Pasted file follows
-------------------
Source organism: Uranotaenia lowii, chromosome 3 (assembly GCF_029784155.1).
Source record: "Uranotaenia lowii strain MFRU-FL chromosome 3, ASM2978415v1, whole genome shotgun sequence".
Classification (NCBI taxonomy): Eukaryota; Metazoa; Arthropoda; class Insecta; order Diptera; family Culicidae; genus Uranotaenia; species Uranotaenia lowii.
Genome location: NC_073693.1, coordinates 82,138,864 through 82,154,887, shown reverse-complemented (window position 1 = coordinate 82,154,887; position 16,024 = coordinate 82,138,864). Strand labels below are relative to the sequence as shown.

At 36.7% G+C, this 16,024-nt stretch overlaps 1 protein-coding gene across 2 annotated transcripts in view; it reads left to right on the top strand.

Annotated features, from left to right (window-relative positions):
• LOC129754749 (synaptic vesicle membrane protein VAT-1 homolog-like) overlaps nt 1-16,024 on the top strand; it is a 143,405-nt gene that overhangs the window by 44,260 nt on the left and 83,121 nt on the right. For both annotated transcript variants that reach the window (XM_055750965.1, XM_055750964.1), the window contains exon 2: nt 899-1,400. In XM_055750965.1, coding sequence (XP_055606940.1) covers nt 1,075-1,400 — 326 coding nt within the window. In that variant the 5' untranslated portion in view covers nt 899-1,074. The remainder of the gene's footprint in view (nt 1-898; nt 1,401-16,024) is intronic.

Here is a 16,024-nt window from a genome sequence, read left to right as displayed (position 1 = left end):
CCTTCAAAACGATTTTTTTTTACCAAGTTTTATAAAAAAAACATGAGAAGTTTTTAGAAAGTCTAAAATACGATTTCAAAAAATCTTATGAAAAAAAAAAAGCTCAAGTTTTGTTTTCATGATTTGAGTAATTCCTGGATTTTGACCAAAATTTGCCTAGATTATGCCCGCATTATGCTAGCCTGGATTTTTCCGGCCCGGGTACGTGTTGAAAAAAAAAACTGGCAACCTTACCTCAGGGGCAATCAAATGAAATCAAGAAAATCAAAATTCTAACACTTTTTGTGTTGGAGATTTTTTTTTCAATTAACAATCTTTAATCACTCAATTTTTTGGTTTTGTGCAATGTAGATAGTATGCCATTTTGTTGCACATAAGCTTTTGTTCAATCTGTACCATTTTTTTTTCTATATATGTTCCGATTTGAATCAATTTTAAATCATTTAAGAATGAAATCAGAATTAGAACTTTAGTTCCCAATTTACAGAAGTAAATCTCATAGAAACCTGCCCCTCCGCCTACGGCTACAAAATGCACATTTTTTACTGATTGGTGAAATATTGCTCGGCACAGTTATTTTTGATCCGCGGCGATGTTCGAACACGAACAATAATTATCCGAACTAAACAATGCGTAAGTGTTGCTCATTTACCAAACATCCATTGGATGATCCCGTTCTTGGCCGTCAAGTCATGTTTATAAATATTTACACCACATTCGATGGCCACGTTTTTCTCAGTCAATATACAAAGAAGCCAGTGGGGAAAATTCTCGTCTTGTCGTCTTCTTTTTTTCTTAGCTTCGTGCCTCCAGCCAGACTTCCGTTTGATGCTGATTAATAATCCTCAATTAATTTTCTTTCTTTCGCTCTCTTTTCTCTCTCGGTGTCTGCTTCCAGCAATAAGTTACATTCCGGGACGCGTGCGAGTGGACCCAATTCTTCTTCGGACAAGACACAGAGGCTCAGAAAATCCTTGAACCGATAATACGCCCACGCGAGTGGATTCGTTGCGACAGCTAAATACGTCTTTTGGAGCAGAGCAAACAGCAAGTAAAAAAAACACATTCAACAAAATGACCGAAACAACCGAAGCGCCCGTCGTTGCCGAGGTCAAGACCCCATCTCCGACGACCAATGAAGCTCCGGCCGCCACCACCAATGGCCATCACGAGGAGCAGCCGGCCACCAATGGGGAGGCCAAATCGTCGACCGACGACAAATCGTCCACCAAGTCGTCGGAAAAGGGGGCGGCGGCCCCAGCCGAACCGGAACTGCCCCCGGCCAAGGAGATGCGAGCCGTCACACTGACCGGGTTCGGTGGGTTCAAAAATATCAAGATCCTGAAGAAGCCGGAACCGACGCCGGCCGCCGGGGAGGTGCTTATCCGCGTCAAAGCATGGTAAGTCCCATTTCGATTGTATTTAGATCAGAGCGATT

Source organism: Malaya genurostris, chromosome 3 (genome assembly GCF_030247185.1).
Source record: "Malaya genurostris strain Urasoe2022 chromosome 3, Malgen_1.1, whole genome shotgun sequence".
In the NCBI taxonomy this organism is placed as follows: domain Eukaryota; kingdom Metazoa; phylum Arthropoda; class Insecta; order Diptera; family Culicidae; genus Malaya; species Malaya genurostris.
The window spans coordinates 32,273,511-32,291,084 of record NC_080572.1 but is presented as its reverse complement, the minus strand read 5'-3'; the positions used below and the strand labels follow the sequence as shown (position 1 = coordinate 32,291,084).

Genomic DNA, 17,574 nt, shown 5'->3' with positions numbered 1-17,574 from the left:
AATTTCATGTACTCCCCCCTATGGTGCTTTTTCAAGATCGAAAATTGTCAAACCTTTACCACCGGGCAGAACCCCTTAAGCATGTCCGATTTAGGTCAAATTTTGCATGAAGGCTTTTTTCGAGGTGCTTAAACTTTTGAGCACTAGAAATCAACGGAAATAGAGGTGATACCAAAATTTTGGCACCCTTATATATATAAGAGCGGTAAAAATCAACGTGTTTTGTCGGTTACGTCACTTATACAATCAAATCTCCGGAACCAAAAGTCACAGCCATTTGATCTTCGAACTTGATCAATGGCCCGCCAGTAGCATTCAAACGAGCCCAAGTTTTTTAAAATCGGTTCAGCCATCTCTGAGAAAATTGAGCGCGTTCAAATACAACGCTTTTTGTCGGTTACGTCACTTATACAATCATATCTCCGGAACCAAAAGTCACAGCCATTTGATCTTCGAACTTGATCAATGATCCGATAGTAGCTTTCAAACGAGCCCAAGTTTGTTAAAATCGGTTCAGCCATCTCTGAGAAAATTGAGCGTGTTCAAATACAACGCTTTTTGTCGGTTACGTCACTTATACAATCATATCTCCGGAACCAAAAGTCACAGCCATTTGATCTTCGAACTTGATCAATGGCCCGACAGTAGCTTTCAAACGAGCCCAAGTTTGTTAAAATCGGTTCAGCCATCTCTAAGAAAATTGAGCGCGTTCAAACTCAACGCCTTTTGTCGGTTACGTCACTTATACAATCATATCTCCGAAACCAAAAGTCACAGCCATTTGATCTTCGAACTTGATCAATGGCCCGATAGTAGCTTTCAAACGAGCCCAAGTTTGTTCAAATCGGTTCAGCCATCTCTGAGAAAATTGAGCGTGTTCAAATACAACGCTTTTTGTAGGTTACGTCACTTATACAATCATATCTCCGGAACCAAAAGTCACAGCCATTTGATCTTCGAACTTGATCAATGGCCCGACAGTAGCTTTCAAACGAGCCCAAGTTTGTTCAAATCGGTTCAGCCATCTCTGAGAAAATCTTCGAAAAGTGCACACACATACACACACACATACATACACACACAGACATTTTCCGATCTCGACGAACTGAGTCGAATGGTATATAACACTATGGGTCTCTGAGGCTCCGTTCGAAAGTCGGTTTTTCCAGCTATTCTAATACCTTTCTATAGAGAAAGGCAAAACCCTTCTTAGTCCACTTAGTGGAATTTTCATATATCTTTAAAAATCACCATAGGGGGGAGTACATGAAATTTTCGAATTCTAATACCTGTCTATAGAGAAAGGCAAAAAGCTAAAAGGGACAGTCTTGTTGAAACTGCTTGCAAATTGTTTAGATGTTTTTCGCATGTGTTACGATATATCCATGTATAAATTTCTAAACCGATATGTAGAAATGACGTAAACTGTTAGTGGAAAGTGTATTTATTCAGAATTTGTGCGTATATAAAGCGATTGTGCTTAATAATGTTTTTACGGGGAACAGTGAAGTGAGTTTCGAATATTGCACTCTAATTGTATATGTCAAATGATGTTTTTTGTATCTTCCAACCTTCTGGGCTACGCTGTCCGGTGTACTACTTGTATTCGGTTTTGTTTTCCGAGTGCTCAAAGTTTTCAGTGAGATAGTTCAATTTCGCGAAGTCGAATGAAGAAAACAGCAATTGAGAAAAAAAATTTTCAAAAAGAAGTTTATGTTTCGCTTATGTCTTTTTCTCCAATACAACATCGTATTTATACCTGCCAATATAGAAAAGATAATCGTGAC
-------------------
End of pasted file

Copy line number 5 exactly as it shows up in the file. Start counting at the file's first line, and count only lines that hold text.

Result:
At 36.7% G+C, this 16,024-nt stretch overlaps 1 protein-coding gene across 2 annotated transcripts in view; it reads left to right on the top strand.